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For the past few months, I've been a member of one of the best multiplayer communities out there in OBEY. Almost every night I am kept up late by the intense and strategic matches that continuously pull me in for "just one more". It is a game of deception, yet requires much more than just lies if you want to be successful. Simply put, OBEY is one of, if not the best, multiplayer games I've ever had the pleasure of experiencing, and the reasons behind this are clearly detailed in this review.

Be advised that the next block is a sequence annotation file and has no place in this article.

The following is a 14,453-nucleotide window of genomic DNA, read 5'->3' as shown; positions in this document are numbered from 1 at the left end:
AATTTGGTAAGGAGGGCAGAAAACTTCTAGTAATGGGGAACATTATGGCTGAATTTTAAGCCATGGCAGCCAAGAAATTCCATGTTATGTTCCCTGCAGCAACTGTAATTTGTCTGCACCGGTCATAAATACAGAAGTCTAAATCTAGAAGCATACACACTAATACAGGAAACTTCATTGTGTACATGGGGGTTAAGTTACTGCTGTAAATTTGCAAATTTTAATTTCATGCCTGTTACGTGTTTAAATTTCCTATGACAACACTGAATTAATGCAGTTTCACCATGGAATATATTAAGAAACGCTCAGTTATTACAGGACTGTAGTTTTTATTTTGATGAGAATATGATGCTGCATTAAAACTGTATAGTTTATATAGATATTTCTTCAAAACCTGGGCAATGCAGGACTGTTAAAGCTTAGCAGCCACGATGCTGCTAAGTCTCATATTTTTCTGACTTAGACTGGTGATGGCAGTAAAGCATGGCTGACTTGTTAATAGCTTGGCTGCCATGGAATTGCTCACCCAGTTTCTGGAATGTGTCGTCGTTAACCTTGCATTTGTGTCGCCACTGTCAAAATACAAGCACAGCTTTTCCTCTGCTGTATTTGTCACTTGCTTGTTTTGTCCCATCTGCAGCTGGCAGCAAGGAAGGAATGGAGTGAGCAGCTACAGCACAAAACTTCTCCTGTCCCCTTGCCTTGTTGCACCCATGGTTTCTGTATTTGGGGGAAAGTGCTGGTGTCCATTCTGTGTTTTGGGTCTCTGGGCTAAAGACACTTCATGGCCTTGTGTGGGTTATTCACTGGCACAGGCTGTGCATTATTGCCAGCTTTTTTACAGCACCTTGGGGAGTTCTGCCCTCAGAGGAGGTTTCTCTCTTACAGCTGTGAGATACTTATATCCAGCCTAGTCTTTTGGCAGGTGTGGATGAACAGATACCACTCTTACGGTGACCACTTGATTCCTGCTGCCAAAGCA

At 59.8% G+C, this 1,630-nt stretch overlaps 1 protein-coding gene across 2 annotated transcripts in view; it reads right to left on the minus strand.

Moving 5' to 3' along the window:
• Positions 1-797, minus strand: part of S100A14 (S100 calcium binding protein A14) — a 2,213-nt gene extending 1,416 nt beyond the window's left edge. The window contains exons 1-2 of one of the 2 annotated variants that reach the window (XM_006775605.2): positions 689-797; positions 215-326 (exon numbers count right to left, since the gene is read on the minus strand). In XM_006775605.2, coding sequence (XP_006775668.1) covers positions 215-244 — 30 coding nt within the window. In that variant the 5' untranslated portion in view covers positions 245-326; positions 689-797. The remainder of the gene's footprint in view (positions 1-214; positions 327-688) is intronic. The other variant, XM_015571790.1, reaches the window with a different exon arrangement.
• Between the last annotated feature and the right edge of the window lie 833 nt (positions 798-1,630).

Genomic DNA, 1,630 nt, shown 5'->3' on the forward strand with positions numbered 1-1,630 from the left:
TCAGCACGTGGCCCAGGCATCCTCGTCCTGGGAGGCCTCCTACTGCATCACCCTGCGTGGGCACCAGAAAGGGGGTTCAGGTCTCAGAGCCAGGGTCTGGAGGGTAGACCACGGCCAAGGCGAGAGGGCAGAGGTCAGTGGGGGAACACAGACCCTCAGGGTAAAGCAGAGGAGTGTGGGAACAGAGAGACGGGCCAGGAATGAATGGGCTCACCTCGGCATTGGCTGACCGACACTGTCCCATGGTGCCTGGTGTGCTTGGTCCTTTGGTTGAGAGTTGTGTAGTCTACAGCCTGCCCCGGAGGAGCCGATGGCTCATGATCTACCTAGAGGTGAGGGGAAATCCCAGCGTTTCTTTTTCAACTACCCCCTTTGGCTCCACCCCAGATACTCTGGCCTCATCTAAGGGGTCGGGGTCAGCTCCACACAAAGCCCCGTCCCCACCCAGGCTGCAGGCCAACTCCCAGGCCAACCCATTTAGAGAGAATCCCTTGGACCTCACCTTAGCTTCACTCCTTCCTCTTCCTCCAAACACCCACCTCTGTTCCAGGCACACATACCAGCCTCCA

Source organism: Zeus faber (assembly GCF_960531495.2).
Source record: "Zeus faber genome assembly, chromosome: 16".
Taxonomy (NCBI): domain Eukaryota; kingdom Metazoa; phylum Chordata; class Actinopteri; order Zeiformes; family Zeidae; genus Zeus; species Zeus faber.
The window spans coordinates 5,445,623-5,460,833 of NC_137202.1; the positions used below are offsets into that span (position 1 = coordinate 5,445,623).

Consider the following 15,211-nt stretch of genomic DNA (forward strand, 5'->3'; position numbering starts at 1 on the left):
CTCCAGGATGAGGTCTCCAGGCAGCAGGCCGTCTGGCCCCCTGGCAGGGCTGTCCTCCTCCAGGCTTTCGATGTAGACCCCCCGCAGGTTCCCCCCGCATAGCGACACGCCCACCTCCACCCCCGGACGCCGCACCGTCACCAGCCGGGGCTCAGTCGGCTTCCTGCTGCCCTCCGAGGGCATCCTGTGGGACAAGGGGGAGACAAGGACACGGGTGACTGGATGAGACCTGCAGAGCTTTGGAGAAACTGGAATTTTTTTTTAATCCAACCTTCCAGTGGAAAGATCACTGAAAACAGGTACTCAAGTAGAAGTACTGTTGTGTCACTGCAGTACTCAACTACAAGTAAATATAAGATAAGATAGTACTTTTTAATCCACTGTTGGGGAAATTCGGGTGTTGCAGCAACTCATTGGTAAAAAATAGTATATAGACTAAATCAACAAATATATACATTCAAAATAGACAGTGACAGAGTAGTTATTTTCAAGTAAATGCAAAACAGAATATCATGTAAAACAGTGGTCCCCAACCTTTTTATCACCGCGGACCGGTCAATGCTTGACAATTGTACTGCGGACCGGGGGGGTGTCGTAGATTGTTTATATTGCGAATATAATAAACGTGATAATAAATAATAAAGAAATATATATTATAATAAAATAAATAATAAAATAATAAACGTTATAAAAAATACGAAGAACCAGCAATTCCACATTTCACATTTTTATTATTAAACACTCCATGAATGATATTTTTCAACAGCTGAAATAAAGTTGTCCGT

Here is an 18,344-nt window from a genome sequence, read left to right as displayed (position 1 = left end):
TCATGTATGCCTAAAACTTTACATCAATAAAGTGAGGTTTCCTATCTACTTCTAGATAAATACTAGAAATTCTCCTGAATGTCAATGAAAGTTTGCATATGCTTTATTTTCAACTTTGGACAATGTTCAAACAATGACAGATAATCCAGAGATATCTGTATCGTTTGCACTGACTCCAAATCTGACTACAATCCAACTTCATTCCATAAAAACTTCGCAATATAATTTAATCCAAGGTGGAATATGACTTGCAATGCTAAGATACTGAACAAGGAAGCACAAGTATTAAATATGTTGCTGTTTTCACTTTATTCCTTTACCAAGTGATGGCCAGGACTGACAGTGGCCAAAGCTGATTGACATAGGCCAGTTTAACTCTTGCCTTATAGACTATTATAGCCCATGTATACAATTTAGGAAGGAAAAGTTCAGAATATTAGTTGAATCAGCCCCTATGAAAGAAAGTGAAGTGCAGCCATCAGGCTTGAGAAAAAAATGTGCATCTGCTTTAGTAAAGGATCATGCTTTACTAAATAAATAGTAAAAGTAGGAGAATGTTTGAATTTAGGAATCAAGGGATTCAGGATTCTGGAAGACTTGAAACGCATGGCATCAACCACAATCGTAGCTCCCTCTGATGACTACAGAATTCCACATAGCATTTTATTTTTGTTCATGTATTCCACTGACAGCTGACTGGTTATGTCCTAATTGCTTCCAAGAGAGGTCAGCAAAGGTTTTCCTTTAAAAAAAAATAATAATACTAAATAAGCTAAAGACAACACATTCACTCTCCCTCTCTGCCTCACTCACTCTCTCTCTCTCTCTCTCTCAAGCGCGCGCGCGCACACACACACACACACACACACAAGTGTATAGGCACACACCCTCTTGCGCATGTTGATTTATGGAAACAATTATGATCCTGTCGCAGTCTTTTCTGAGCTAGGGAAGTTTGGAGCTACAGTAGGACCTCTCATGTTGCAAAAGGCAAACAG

OBEY was initially introduced to me by sole developer Dan Dez, who has over a decade of industry experience. Attempting to step out on his own and create the game that he has always dreamed of led to the development of OBEY, which features deeply political influences in terms of its design. Upon meeting Dez, I learned that not only is he an extremely personable and professional person, but one of the most dedicated and hard-working individuals I've ever had the pleasure of speaking with. My first game of OBEY was guided by Dez himself, who showed me the ropes and explained some of the finer mechanics in great detail. Ever since that very first game I knew that OBEY was not just a multiplayer game, it was a genre-defining experience that was not comparable to anything else I had ever played.